I'm impressed with today's software, and what it can do. But I also appreciate how complicated language is, even 'simple' language. Impressive as translation services are, I do not want some well-designed piece of software taking the words in these posts, and translating them into another language.
It's not because I don't like technology. Remember, I'm something of a technophile. I use Google's translation service sometimes, and it does a pretty good job. Usually.
But, particularly since I write idiomatic English, I'm not entirely confident about what software might do. Particularly when human beings, translating one language into another, make mistakes like these:
"Beijing stamps out poor English"I suppose one lesson to be learned from China's experience is that - if foreigners start publishing collections of hilariously inappropriate translations, there may be a reason. Other than the all-too-common 'foreigners are dense' assumptions.
BBC News (October 15, 2006)
"China has launched a fresh drive to clamp down on bad English in the run-up to the 2008 Beijing Olympics.
"Previous attempts to wipe out Chinglish - the mistranslated phrases often seen on Chinese street signs and product labels - have met with little success.
"Emergency exits at Beijing airport read 'No entry on peacetime' and the Ethnic Minorities Park is named 'Racist Park'.
"Beijing city authorities will issue new translation guides by the end of the year, Xinhua news agency said.
"The booklets would be handed out to hotels and shopping malls, on public transport and at tourist attractions.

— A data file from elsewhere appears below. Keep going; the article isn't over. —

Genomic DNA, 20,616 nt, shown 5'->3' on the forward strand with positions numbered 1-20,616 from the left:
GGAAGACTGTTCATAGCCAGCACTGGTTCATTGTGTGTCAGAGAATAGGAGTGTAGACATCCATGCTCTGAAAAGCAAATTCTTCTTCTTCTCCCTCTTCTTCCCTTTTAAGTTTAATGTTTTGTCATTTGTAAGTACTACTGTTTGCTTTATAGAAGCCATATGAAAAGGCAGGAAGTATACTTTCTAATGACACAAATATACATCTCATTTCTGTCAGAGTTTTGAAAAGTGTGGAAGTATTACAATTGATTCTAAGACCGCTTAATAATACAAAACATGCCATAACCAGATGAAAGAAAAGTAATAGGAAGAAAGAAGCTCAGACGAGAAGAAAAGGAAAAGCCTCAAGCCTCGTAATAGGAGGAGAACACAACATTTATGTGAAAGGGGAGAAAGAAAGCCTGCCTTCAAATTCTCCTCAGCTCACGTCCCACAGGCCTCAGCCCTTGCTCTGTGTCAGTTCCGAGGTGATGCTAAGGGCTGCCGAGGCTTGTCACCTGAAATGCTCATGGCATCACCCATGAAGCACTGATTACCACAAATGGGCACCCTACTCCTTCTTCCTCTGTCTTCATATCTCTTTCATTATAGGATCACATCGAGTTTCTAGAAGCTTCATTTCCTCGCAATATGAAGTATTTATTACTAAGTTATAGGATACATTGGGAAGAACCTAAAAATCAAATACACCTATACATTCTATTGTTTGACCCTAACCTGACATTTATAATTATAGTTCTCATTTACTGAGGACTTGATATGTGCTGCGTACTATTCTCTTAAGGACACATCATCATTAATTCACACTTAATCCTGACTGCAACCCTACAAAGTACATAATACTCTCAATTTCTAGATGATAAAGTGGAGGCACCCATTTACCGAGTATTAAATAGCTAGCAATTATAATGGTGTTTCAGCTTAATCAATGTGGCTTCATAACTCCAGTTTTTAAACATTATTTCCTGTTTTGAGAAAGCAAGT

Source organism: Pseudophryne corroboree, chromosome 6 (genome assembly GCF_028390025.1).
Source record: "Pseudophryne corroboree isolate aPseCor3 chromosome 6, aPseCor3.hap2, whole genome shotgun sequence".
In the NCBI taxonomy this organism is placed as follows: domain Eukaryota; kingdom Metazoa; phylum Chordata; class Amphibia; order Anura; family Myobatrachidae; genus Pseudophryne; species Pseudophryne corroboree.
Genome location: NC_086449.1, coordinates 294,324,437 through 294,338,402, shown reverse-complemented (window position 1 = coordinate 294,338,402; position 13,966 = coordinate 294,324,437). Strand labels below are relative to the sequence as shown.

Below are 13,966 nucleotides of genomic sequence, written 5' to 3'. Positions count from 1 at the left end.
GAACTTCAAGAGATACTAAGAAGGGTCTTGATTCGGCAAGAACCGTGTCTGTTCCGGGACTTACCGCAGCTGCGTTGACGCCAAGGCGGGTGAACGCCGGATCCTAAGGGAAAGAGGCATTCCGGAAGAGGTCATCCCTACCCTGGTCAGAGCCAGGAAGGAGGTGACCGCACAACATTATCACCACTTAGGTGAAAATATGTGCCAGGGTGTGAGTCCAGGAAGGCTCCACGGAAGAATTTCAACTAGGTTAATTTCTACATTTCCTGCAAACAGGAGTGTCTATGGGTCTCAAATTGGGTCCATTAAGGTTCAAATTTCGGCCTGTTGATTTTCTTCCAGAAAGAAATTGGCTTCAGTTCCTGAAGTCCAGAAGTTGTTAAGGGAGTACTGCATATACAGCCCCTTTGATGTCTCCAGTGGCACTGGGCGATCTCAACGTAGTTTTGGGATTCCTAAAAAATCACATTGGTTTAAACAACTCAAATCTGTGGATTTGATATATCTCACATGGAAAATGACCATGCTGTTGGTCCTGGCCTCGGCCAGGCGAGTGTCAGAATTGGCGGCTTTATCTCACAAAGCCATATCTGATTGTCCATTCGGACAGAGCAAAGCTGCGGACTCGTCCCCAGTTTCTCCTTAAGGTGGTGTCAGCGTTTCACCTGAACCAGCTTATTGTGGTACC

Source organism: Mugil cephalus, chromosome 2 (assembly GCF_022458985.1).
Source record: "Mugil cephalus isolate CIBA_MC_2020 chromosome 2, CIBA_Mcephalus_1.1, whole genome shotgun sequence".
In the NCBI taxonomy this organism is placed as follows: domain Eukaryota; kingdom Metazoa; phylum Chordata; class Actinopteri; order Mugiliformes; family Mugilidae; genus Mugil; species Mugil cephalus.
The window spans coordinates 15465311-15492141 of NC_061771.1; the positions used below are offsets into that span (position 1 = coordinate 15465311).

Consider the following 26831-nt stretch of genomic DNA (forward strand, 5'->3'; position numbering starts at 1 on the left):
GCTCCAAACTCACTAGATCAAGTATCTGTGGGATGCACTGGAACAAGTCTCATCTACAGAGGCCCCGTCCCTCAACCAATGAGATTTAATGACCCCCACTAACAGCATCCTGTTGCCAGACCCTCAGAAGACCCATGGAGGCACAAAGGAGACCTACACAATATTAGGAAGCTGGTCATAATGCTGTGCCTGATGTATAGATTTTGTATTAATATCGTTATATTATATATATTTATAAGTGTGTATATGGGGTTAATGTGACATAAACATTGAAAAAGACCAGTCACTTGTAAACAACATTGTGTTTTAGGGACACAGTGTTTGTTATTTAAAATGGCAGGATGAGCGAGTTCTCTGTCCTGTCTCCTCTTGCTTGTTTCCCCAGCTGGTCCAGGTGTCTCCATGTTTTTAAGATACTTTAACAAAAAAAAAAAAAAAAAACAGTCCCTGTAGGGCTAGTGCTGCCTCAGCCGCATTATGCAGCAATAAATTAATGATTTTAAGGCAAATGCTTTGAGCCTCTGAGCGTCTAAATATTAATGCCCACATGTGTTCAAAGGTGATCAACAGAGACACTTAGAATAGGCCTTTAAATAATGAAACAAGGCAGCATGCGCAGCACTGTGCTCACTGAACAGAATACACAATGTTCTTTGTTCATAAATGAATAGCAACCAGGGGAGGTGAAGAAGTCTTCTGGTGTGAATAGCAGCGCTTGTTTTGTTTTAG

"Chinglish has become a running joke among many foreigners in China, and several websites have been set up listing humorous examples of mistranslation.
"A road sign on Beijing's Avenue of Eternal Peace warns of a dangerous pavement with the words: 'To Take Notice of Safe; The Slippery are Very Crafty'.
"Menus frequently list items such as 'Corrugated iron beef', 'Government abuse chicken' and 'Chop the strange fish'.
"The mistranslations arise because many Chinese words express concepts obliquely and can be interpreted in multiple ways, making translation a minefield for non-English speakers...."
That phrase, "foreigners are dense," by the way, came through Google's translation into traditional Chinese as "外國人密集," which got translated back as "Foreigners intensive."
And that is why I won't use automated translation services. Not until they get a whole lot better.
By the way, the title of that BBC article, "Beijing stamps out poor English," came out of Google's translation software as "北京郵票了英文不好," which came back into English as "Beijing Stamp English is not good."
I'm definitely not letting translation software rewrite these posts.
- " 'Visible and Invisible' "
(February 8, 2012)
- "CREDO! New Roman Missal Coming"
(November 6, 2011)
- " 'EF,' 'OF,' Jargon, and Making Sense"
(April 21, 2011)
- "Radio Vaticana: What? Only 38 Languages?!"
(March 7, 2011)
- "When 'Secret' Doesn't Mean 'Secret:' The Vatican Secret Archives"
(November 12, 2010)